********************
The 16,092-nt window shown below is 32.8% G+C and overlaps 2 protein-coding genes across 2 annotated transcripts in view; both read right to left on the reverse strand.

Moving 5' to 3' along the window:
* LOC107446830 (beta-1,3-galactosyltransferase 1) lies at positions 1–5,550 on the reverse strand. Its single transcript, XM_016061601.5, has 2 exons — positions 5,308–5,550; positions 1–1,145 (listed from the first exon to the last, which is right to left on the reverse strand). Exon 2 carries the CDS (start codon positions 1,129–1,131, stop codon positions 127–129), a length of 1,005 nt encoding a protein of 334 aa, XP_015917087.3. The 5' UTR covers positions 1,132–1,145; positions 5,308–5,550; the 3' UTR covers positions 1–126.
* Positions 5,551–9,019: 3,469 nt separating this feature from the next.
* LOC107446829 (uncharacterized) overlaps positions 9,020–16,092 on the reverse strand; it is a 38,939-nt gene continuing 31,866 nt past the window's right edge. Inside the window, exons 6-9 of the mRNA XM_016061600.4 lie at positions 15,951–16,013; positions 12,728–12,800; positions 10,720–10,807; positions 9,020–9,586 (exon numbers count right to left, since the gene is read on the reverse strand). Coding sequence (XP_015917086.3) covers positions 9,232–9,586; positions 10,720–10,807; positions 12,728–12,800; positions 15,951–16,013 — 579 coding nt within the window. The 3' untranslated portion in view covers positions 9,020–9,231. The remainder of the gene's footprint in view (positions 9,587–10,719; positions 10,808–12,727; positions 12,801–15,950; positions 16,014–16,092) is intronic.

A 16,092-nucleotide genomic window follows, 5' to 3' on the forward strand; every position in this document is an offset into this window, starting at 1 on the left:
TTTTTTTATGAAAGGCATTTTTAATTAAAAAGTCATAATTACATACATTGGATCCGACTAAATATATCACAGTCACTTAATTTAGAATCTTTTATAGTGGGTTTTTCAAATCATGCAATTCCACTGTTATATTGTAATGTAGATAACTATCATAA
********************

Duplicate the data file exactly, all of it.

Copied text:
The 16,092-nt window shown below is 32.8% G+C and overlaps 2 protein-coding genes across 2 annotated transcripts in view; both read right to left on the reverse strand.

Moving 5' to 3' along the window:
* LOC107446830 (beta-1,3-galactosyltransferase 1) lies at positions 1–5,550 on the reverse strand. Its single transcript, XM_016061601.5, has 2 exons — positions 5,308–5,550; positions 1–1,145 (listed from the first exon to the last, which is right to left on the reverse strand). Exon 2 carries the CDS (start codon positions 1,129–1,131, stop codon positions 127–129), a length of 1,005 nt encoding a protein of 334 aa, XP_015917087.3. The 5' UTR covers positions 1,132–1,145; positions 5,308–5,550; the 3' UTR covers positions 1–126.
* Positions 5,551–9,019: 3,469 nt separating this feature from the next.
* LOC107446829 (uncharacterized) overlaps positions 9,020–16,092 on the reverse strand; it is a 38,939-nt gene continuing 31,866 nt past the window's right edge. Inside the window, exons 6-9 of the mRNA XM_016061600.4 lie at positions 15,951–16,013; positions 12,728–12,800; positions 10,720–10,807; positions 9,020–9,586 (exon numbers count right to left, since the gene is read on the reverse strand). Coding sequence (XP_015917086.3) covers positions 9,232–9,586; positions 10,720–10,807; positions 12,728–12,800; positions 15,951–16,013 — 579 coding nt within the window. The 3' untranslated portion in view covers positions 9,020–9,231. The remainder of the gene's footprint in view (positions 9,587–10,719; positions 10,808–12,727; positions 12,801–15,950; positions 16,014–16,092) is intronic.

A 16,092-nucleotide genomic window follows, 5' to 3' on the forward strand; every position in this document is an offset into this window, starting at 1 on the left:
TTTTTTTATGAAAGGCATTTTTAATTAAAAAGTCATAATTACATACATTGGATCCGACTAAATATATCACAGTCACTTAATTTAGAATCTTTTATAGTGGGTTTTTCAAATCATGCAATTCCACTGTTATATTGTAATGTAGATAACTATCATAA